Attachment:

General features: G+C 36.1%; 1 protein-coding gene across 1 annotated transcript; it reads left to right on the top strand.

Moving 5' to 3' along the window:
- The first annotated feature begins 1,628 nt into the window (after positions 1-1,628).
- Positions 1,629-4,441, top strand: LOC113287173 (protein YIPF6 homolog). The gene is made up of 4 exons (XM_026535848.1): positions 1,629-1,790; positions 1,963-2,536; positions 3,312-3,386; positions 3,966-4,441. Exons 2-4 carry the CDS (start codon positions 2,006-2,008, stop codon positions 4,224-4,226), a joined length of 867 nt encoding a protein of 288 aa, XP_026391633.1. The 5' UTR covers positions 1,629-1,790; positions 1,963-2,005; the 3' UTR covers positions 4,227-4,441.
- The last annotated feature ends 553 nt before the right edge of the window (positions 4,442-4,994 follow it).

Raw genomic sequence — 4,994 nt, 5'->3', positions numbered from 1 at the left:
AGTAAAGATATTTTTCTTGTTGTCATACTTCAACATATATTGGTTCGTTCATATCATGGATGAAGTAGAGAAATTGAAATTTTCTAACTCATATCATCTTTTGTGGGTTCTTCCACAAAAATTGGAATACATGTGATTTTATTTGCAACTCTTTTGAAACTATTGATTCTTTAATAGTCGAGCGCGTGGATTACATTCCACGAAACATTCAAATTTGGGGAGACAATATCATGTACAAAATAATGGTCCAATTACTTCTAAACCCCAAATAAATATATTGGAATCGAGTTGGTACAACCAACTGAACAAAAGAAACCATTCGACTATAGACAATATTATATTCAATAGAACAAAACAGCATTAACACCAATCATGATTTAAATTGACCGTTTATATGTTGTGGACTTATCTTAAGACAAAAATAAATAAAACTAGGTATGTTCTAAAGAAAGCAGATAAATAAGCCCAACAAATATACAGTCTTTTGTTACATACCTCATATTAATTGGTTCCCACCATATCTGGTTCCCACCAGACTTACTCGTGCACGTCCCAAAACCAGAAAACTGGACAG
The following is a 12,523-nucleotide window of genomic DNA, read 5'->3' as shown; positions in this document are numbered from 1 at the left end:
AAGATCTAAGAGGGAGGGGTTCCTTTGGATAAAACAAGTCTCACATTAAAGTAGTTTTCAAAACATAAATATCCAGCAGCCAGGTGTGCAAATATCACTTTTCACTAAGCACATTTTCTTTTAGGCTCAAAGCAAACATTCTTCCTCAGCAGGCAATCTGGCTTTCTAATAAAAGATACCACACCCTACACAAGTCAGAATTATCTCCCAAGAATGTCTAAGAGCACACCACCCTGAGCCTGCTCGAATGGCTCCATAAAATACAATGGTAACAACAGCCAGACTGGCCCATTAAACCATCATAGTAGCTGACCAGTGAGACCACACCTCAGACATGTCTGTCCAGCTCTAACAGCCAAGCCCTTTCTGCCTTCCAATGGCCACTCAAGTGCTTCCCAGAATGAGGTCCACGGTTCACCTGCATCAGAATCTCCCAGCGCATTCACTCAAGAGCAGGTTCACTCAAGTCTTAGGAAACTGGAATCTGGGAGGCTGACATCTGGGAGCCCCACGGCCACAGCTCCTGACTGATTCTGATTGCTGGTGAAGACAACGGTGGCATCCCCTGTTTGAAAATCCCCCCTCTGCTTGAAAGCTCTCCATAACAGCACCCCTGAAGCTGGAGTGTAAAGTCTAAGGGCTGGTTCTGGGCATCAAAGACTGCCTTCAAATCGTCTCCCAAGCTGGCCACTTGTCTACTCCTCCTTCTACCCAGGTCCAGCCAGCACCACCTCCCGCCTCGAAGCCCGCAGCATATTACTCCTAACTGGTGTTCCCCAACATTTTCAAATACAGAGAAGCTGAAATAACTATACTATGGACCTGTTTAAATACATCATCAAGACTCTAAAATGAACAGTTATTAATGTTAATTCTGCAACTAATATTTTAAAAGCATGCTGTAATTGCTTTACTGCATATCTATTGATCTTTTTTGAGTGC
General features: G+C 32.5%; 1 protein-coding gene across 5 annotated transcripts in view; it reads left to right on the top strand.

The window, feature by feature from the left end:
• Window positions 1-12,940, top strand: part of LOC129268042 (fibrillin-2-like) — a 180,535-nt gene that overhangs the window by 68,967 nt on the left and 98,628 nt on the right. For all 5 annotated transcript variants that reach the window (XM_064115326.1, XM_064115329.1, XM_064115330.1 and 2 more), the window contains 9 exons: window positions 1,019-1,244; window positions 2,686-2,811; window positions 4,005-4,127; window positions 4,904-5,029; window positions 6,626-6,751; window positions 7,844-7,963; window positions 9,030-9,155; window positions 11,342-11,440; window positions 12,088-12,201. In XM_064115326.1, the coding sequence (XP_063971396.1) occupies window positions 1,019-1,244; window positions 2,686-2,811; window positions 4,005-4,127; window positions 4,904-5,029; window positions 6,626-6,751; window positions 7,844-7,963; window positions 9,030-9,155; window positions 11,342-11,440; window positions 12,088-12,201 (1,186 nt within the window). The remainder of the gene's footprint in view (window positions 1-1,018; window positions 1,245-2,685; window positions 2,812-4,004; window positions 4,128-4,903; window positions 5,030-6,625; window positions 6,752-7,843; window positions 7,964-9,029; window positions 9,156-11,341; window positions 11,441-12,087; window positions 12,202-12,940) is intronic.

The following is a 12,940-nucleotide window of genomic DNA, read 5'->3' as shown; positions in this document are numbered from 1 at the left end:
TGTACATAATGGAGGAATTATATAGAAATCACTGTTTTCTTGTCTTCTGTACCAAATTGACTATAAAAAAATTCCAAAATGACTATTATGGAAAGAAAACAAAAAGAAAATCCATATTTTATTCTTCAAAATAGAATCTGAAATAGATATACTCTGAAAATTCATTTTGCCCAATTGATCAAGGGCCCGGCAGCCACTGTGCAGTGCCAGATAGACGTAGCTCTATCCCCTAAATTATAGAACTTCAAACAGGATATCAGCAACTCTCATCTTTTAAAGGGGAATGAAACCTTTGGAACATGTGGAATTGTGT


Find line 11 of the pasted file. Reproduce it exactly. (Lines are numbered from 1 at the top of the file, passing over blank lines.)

The window, feature by feature from the left end: